Wednesday, November 30, 2005

Self-Esteem in Real Life

Along about my 5th or 6th year of teaching in public schools, the education establishment jumped on a new wave (surfing is one of the activities it does best!). On teacher workdays it seemed that all our workshops dealt with the subject of building self-esteem in children. Giving children a good self-image became the be-all and end-all in education for quite a few years. (I will no doubt write on that topic sometime -- it has long been one of my soapboxes; but I have another objective for this particular post.)

When that silver ring began to tarnish a few years later (yes, I know that is a mixed metaphor), the public and many educators began to talk of what children SHOULD be learning in addition to how wonderful they are. The following list of things children NEED to learn in school began to appear often -- sometimes printed in newspapers, often circulated in email roundabouts, etc. The list was attributed to a variety of sources. I believe Ann Landers printed it uncredited; and I have read that it originated with Bill Gates (not true.)

Here is the list that has been circulated most frequently: (Rule #3 needs updating so as to connect to the economy of 2005.)

  • Rule 1: Life is not fair; get used to it.
  • Rule 2: The world won't care about your self-esteem. The world will expect you to accomplish something before you feel good about yourself.
  • Rule 3: You will not make 40 thousand dollars a year right out of high school. You won't be a vice president with a car phone until you "earn" both.
  • Rule 4: If you think your teacher is tough, wait till you get a boss. He doesn't have tenure.
  • Rule 5: Flipping burgers is not beneath your dignity. Your grandparents had a different word for burger-flipping; they called it opportunity.
  • Rule 6: If you screw up, it's not your parents' fault so don't whine about your mistakes. Learn from them.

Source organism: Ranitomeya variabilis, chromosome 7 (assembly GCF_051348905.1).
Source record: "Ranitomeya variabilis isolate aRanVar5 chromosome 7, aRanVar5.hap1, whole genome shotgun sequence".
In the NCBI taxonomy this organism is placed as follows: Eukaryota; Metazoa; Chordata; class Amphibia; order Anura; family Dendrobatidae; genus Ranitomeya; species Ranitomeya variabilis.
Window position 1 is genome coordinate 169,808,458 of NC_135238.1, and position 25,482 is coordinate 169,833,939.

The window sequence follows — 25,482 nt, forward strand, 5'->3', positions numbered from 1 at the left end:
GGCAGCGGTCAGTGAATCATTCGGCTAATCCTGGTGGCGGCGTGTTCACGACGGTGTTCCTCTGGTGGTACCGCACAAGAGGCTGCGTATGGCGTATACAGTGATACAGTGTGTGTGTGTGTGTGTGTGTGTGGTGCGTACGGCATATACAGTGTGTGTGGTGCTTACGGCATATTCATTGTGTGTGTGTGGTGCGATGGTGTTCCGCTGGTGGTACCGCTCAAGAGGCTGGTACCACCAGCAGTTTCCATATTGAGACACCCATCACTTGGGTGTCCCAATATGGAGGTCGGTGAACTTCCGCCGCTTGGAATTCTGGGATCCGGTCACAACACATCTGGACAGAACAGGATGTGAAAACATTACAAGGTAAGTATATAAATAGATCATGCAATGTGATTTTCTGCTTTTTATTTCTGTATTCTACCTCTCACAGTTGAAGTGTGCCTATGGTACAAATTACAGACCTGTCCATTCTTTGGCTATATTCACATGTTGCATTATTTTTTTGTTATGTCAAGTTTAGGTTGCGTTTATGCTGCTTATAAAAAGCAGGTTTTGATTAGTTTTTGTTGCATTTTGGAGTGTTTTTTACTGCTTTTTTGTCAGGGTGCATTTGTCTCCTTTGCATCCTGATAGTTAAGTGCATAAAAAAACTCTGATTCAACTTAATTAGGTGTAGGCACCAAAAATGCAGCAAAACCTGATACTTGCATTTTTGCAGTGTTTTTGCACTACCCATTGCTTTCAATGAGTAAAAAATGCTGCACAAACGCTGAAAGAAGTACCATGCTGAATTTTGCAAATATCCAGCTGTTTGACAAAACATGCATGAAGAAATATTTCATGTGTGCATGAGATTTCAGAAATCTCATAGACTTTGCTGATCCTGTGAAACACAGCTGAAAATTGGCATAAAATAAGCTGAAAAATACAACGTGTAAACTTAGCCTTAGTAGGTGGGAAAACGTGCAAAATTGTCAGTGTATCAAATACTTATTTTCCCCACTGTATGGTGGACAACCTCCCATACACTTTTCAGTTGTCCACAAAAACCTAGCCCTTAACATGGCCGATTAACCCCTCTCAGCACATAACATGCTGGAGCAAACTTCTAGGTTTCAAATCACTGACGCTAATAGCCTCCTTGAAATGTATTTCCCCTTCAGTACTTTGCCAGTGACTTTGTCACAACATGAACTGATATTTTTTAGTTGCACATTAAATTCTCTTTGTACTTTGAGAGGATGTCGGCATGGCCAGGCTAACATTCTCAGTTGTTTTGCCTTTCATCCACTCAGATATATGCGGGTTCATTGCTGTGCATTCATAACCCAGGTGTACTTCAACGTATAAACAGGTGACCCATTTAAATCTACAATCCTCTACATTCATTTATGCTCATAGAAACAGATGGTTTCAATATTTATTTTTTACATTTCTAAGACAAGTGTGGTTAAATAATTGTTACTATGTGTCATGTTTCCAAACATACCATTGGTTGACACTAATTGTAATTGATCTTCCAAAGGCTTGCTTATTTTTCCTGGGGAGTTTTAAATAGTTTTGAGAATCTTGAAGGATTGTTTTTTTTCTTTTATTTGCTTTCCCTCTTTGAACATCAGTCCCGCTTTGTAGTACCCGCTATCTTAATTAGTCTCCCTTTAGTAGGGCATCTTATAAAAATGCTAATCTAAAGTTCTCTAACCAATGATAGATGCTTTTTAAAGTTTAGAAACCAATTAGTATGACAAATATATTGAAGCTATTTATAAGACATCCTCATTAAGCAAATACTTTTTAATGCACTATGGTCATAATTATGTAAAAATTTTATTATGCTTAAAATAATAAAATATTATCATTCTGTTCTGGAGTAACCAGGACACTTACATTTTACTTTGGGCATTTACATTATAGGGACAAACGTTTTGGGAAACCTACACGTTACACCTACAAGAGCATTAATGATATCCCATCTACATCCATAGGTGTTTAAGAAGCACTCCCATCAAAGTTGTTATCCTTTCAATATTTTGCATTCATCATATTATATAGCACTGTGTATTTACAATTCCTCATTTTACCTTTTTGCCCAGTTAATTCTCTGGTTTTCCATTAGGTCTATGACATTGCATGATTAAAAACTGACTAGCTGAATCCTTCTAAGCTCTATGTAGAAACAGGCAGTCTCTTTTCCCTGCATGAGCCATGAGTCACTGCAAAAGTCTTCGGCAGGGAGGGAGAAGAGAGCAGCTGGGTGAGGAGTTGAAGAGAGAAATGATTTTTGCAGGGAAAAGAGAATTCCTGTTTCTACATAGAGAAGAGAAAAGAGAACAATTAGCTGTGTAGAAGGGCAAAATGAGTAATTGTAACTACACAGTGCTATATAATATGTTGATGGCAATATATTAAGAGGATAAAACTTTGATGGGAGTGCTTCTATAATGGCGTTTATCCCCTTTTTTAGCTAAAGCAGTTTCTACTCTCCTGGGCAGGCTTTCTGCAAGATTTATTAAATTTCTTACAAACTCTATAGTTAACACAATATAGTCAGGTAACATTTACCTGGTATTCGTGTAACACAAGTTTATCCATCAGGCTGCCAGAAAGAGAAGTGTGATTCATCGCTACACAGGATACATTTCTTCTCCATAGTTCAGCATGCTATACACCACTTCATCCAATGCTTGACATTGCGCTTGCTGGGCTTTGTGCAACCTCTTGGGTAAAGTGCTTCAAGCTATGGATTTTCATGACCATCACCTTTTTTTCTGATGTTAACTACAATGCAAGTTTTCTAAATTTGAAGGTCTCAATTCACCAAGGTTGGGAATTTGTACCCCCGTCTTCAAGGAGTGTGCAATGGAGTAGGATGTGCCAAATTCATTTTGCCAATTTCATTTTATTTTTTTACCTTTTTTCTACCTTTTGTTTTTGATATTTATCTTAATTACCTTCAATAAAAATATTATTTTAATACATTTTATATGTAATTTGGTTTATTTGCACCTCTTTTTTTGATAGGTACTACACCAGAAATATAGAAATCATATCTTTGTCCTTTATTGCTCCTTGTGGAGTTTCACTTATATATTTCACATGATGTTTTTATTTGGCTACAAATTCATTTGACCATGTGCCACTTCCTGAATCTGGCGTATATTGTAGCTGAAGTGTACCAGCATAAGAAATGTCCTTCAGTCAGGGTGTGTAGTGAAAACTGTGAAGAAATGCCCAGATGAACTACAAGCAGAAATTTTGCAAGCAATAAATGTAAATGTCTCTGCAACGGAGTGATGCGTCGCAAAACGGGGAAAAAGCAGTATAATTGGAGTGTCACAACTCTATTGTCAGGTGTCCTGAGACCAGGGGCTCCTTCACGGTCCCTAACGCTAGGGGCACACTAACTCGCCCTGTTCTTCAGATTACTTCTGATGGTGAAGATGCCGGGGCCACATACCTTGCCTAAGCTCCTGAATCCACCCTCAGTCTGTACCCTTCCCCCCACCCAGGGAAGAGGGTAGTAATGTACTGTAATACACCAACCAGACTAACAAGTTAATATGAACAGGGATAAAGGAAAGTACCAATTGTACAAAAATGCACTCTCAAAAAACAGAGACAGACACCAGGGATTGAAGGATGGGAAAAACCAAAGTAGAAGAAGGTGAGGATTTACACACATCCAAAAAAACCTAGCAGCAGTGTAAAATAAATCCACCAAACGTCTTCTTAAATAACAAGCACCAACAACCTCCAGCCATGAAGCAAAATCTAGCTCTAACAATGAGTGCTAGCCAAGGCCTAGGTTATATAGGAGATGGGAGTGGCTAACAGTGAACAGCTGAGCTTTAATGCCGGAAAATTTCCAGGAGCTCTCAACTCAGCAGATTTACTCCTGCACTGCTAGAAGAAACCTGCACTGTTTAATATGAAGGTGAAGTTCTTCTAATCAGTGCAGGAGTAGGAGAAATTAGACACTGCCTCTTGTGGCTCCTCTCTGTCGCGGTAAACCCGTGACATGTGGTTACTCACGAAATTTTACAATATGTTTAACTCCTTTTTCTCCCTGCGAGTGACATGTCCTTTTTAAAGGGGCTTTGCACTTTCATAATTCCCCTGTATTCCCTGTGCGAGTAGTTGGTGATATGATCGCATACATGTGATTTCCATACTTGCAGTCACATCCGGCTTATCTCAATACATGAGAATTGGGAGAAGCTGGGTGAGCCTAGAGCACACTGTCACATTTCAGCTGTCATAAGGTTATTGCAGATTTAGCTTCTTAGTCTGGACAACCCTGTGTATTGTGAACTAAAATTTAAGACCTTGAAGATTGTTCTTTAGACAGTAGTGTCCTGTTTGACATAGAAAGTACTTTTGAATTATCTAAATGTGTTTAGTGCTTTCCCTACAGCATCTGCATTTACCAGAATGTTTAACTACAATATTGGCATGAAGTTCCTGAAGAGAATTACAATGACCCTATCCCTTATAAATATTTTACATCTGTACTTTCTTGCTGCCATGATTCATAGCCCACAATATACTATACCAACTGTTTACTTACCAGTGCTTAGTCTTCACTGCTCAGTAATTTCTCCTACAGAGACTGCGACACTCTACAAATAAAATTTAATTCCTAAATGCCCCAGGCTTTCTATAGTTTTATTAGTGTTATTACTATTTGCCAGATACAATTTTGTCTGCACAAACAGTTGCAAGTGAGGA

• Rule 7: Before you were born, your parents weren't as boring as they are now. They got that way paying your bills, cleaning your room, and listening to you tell them how idealistic you are. So before you save the rain forest from the blood-sucking parasites of your parents' generation, try delousing the closet in your own room.
  • Rule 8: Your school may have done away with winners and losers but life has not. In some schools they have abolished failing grades, they'll give you as many times as you want to get the right answer. This, of course, bears not the slightest resemblance to anything in real life.
  • Rule 9: Life is not divided into semesters. You don't get summers off, and very few employers are interested in helping you find yourself. Do that on your own time.
  • Rule 10: Television is not real life. In real life people actually have to leave the coffee shop and go to jobs.
  • Rule 11: Be nice to nerds. Chances are you'll end up working for one.

The truth is this: Charles J. Sykes is the author of DUMBING DOWN OUR KIDS. He created the list for high school and college graduates. These were things he said that he did not learn in school. In his book, he tells how the "system" may have created a generation of kids with no concept of reality and set them up for failure in the real world. His book is subtitled Why American Children Feel Good about Themselves but Can't Read, Write, or Add.

Most circulated lists did not include the last few of the items on Sykes's list. That's a shame; these are good ones too. Here is the rest of the list:

  • Rule 12: Smoking does not make you look cool. It makes you look moronic. Next time you're out cruising, watch an 11-year-old with a butt in his mouth. That's what you look like to anyone over 20. Ditto for "expressing yourself" with purple hair and/or pierced body parts.
    Rule 13: You are not immortal. (See Rule No. 12.) If you are under the impression that living fast, dying young and leaving a beautiful corpse is romantic, you obviously haven't seen one of your peers at room temperature lately.
    Rule 14: Enjoy this while you can. Sure parents are a pain, school's a bother, and life is depressing. But someday you'll realize how wonderful it was to be a kid. Maybe you should start now.

You're welcome.

So, Dear Reader, bring it on! What would you add to Sykes's list? What vital lesson about living in the real world did you not learn in school that you should have learned?


Carol said...

I WISH I could think of something profound or even semi-meaningful. However, I think the ones you listed pretty much cover it all.

Jane said...

Oh how I wish that kid DID learn those things in school or out. I fear that many students will have a rude awakening when they land in the 'real world' and their boss won't let them do their work over!

Ruth said...

WOW! That was "flat out good," as a friend of mine used to say!